Friday, October 19, 2012

Guest Post & Giveaway: Daniel Waters

I've written elsewhere regarding a few of my favorite ghost stories, so I thought that I would write about a favorite sub-genre of the ghost story for readers of Sophistikatied Reviews--the True Ghost story.

Ask any three people you know, and likely at least one of them will believe that at some time they have either seen a ghost or experienced some time of ghostly phenomena. I don't have any scientific (or even pseudoscientific) data, but I would guess that the number of people who believe they have had a ghostly experience far outnumber those who believe they have had any other type of otherworldly experience, except for maybe the vast number of people who think they have seen an extraterrestrial craft or had a precoginitive experience. Far more, anyway, than those who have seen Sasquatches, chupacabras, demons, succubi,or any of the various other cryptids and other dimensional beings lurking about our forests and cities. Angel sightings, I hear, are on the rise.

I love stories of all of those beings, but I've always had a special fondness for the true ghost story which probably dates back to family vacations spent with family in Maine and places like Salem, Massachusetts and Franconia, New Hampshire. My parents were generous with the reading material budget, and among my purchase of comic books and Mad magazines I'd had a knack for finding the works of Robert E. Cahill when I was on vacation in New England. Cahill wrote about all sorts of regionally based strange phenomena and odd history, But of his slim, economically priced volumes, my favorites had titles like Haunted Happenings, New England's Ghostly Haunts, and Things That Go Bump in the Night. The Overlook Hotel may be far, far away, but many of the locales found in Things That Go Bump in the Night were places we were driving through--and sometimes, even visiting!

I suppose these "true" stories were my first metafictional reading experiences--the stories were presented as being factual, but ghosts weren't real--were they? I went from the vacation Cahill books to scoring whatever I could on "real" hauntings from the library, never sure if I was reading journalism, fiction, or just plain delusion. Few of the writers had the skill of a, say, Stephen King (although Cahill sometimes adopted a "walk along with me" style that was half avuncular/ half Crypt Keeper that I found particularly effective), but there was something in the simple, somewhat shell-shocked nature of the reportage that chilled me more than even some of my favorite horror novelists. And this even though the same tropes would appear time and again, no matter what region of the country, or even the world: the roadside ghost of the murdered hitchhiker, the phantom bride who tripped on her train and broke her neck tumbling down the curving hotel staircase (a variant of the jilted bride who flings herself out the window--flying brides are a nearly universal ghost motif), the lost child, the evil old man who doesn't want to leave, the favorite grandma who appears in the night, a thousand miles away, to the grandchild who doesn't know she just died, the kid who died at school. BREAK MY HEART 1,000 TIMES is a novel that is filled with ghosts, and so when I was writing it these stories and tropes were always at the back of mind, haunting me. I had fun playing with a few of those tropes, putting some topspin on some of them, and also trying to invent some of my own.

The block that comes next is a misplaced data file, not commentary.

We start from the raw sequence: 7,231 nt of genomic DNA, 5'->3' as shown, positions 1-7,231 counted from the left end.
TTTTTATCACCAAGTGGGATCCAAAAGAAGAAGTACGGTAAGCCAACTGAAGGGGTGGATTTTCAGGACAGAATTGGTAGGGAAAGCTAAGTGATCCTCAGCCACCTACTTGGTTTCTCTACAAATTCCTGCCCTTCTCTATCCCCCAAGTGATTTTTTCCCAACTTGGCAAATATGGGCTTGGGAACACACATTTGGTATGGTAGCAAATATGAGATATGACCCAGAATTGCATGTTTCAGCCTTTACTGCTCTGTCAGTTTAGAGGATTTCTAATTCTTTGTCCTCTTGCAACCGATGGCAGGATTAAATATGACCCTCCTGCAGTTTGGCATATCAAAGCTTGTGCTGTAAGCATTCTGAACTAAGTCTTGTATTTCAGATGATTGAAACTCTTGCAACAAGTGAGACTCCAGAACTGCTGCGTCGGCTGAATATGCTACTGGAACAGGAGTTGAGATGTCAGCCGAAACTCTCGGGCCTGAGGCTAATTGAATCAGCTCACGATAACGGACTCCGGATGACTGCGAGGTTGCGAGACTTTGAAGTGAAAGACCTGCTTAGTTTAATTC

One would think that the similarity of all these true ghost stories that I read, especially when dressed up in different locations, different times, and with minute details changed, would breed a sense of suspicion in my young mind. But rather than incredulity, that similarity instead bred an odd sense of conviction--the tales were similar, because a certain set of a criteria--deaths featuring an airborne bride, a hitchhiker that will never reach their destination--will always breed a ghost. Rather than reassurance--and some find ghost stories reassuring, if only because they indicate some form of afterlife--I instead found terror. True ghost stories scared the stuffing out of me. They still do.

And that's why I love them.

Here's a few I loved enough to read multiple times:

Anything by Robert E. Cahill
Anything by C.B. Colby, especially Strangely Enough!, although that one has some non-ghost stories, but they are all both Strange! and True!
Haunted Heartland, Haunted America, and Historic Haunted America by Michael Scott and Beth Norman
Young Ghosts and Ghosts of War by Daniel Cohen (who also wrote like half A billion highly entertaining and sometimes shudder-inducing books on all sorts of topics)

Thanks so much for the awesome post and recommendations, Daniel! Ghost stories also give me the heebie jeebies. After reading Break My Heart 1,000 Times, I kept expecting to see one in the mirror! *shivers*

Giveaway Information:
- (1) Winner will receive a finished copy of Break My Heart 1,000 Times
- Open to US/Canadian addresses only.
- Contest ends on October 31st.

a Rafflecopter giveaway


  1. I LOVE ghost stories. Though they scare me to bits (obviously, that's the goal). I've always been fascinated about haunted places in America, but have never actually had the nerve to visit any. Heck, I live less than 30 minutes from a haunted TB hospital! Great post, great giveaway!

  2. Daniel hits on something that I've often thought about-- ghost stories "indicate some form of afterlife". Plus, perhaps some reassurance that our loved ones haven't really left us.

    I love a good ghost story, especially if they send chills down my spine! But, sometimes it's tough to figure out how to create a fresh story. Break My Heart 1,000 Times sounds really intriguing though!

    Jackie G.

  3. great giveaway, the book sounds awesome

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